The Pareto Principle suggests that 80% of the work is done by 20% of the employees. It’s great to be part of this hyper-productive lot, but it can take a toll on your work-life balance. If you feel bogged down by too much work and are unable to find time for your family, talk to your superiors about it. Too much work can be exhilarating in the beginning but can swiftly lead to a burnout. 
    On the other hand, too little work is also detrimental to your career growth. You don’t gain enough experience if all you do through the day is send a few e-mails and check a couple of spreadsheets prepared by someone else. Too easy a job could make you uncompetitive and unfit for a larger role. It could also be a sign that your boss doesn’t trust you. Ask for more work if you are bored.


Source :The Economic Times

Date – 7/4/2014

Family floaters gain as healthcare costs rise Buyers Bank On Cheaper Plans With Higher Sum Insured | Sales Of Individual Covers Fall

Mumbai:In a bid to cut down their health insurance bill, buyers are increasingly turning to family floater policies — covers where a single sum insured is available for all members of a family. These policies allow the customer to buy a cover with a single ‘floating’ sum insured for, say, Rs 9 lakh rather than buying individual covers of Rs 3 lakh for each person of a four member family. 
    In the case of ICICI Lombard General Insurance, the largest private health insurer, sales of family floater policies have risen 6.3% in FY14 on the back of 6.4% growth in FY13. This was even as sales of individual policies dropped 15% after a sluggish 3% growth in the earlier year.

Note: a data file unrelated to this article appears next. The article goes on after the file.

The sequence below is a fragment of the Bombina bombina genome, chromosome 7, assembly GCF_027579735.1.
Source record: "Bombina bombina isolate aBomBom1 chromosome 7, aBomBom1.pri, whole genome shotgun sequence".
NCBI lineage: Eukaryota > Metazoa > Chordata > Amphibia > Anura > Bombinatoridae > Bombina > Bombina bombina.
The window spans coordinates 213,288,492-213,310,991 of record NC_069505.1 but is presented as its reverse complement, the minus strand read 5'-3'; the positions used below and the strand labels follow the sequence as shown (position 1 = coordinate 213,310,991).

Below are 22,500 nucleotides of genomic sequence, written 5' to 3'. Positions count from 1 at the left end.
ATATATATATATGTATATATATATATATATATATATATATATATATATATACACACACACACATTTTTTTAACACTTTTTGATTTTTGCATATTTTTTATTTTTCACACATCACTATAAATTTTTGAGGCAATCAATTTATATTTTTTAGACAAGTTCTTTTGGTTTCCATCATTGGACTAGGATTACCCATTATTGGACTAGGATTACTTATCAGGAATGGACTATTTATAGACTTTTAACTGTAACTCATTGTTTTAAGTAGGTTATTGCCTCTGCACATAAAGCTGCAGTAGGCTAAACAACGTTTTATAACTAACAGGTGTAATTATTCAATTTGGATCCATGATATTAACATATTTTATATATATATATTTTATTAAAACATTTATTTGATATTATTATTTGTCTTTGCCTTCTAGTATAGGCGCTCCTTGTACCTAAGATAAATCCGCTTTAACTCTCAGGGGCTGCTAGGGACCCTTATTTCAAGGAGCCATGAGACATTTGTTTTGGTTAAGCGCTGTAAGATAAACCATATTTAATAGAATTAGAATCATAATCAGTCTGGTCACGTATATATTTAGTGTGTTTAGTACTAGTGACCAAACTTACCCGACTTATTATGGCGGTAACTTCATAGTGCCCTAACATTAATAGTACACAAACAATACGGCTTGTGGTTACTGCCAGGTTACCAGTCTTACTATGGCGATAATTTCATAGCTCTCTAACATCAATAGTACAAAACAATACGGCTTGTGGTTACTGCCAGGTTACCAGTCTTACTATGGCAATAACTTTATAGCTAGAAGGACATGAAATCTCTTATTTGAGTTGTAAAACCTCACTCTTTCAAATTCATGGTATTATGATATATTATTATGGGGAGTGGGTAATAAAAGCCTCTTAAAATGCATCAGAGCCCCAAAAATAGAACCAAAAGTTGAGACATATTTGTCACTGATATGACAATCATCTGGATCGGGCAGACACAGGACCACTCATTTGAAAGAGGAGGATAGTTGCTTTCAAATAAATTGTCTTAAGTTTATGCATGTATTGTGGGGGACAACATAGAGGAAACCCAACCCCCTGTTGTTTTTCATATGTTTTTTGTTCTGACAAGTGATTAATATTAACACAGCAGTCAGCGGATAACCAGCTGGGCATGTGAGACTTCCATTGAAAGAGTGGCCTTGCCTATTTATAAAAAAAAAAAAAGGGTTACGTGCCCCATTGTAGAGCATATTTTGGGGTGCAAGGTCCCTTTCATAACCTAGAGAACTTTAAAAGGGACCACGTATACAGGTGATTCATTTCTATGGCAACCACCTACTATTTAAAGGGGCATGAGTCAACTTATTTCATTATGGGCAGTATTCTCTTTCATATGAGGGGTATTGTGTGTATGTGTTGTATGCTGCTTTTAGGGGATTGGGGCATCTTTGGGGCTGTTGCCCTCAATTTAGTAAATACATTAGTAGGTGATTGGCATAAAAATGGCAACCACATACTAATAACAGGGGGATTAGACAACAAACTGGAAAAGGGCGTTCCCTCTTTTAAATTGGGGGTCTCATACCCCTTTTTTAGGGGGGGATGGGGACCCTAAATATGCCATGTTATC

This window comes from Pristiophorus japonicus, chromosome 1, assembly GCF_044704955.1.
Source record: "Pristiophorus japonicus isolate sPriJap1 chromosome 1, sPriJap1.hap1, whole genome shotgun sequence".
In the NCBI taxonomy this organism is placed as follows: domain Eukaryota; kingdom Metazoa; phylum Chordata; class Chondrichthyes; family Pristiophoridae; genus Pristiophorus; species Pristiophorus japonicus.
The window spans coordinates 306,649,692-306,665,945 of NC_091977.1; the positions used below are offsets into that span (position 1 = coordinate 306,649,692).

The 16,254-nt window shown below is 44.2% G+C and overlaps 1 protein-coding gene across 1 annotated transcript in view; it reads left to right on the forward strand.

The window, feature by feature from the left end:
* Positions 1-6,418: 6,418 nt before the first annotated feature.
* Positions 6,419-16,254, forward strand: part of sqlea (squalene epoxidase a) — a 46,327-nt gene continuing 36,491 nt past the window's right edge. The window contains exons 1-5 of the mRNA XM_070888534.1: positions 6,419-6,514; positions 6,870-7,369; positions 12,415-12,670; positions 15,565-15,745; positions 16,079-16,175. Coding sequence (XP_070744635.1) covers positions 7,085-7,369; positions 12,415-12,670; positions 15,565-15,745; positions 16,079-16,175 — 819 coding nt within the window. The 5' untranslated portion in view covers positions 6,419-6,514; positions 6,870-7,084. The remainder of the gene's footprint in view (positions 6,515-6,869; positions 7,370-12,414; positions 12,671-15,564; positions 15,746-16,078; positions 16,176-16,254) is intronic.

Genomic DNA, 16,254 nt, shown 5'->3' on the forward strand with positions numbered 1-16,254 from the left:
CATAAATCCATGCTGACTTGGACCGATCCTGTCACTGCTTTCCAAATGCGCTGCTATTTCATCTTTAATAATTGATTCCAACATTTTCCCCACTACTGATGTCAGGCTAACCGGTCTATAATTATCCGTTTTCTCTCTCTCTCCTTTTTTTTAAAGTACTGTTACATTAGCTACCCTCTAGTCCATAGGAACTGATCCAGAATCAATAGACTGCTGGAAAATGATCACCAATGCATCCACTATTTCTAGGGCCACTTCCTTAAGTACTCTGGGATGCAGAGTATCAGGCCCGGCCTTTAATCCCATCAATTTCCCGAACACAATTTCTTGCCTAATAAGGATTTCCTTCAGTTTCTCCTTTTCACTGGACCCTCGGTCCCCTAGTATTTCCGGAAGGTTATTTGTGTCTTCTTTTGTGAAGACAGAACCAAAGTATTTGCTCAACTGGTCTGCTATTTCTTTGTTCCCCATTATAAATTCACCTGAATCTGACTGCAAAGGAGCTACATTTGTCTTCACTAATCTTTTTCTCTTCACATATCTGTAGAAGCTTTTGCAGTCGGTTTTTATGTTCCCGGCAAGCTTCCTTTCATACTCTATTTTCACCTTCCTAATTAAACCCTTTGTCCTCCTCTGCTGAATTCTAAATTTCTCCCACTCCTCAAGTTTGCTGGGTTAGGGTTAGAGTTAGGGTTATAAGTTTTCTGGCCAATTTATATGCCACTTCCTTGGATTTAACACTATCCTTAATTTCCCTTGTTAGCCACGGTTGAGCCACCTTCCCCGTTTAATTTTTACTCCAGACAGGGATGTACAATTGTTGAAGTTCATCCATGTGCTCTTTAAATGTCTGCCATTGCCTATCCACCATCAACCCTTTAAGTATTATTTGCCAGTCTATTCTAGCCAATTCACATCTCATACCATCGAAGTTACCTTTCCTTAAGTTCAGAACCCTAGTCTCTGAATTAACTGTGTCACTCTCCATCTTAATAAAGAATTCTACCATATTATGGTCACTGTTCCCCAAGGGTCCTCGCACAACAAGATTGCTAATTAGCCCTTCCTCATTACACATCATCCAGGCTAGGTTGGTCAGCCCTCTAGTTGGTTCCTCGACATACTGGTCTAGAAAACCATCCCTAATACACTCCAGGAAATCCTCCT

“We are seeing a trend of policyholders shifting from individual to floater policies in health insurance. Our analysis is that in 99% of the cases, this is the right call as it is very unlikely that the entire sum insured will be utilized,” said Sanjay Datta, head (underwriting and claims), ICICI Lombard General Insurance. 
    According to Datta, family floaters work well from an insurance company’s perspective as well because they diversify risk. “There have been instances when individuals have bought a larger sum insured for themselves and a lower sum insured for children to cut costs. In floater policies, they do not have to make such a call,” he said. 
    New India Assurance, the largest health insurer, introduced a new floater policy in mid-March. The company has already sold over 5,000 family plans in less than a fortnight. “I would definitely say that the market is moving towards floater plans. There is a growing awareness of the need for a high sum insured and this is possible through a floater plan,” said Segar Sampathkumar, general manager, New India Assurance. 
    He added that buyers are consciously making a choice when faced with the possibility that more than one person might undergo major medical expenses, but that probability is extremely low. Even for such remote situations, there might be solutions in future. “Insurance companies might come out with solutions like a double insurance cover in case of accidents,” said Sampathkumar. 
    Manasije Mishra, CEO, Max Bupa Health Insurance, said, “Our research shows that consumers prioritize families’ health over their own and they seek products that can meet the needs of all members. In our experience, as people get more healthaware, more and more are opting for family health insurance policies and with rising cost of healthcare, more customers will choose to obtain comprehensive protection for their families.” 
    Max Bupa has a policy that covers the health needs of extended families and can cover up to 13 family relationships under a single policy. 
    “The family floater policies are more economical than the individual ones. For instance, in case of a family of three covered under Max Bupa’s policy, all the family members can claim multiple times up to the individual sum assured limits and collectively also to utilize the floater amount, if needed. This will be costeffective compared to buying three individual health policies for a similar coverage,” said Mishra. 
    A family floater policy not only benefits the buyer but also diversifies the insurer’s risks Sales of ICICI Lombard General’s floater plans increased by over 6% in both FY13 & FY14 
New India Assurance sold over 5,000 of its latest family floater policy within a fortnight 
Max Bupa now offers a policy that covers 13 relationships, other cos may offer innovations like double cover in accidents


Source : Times Of India

Date – 7/4/2014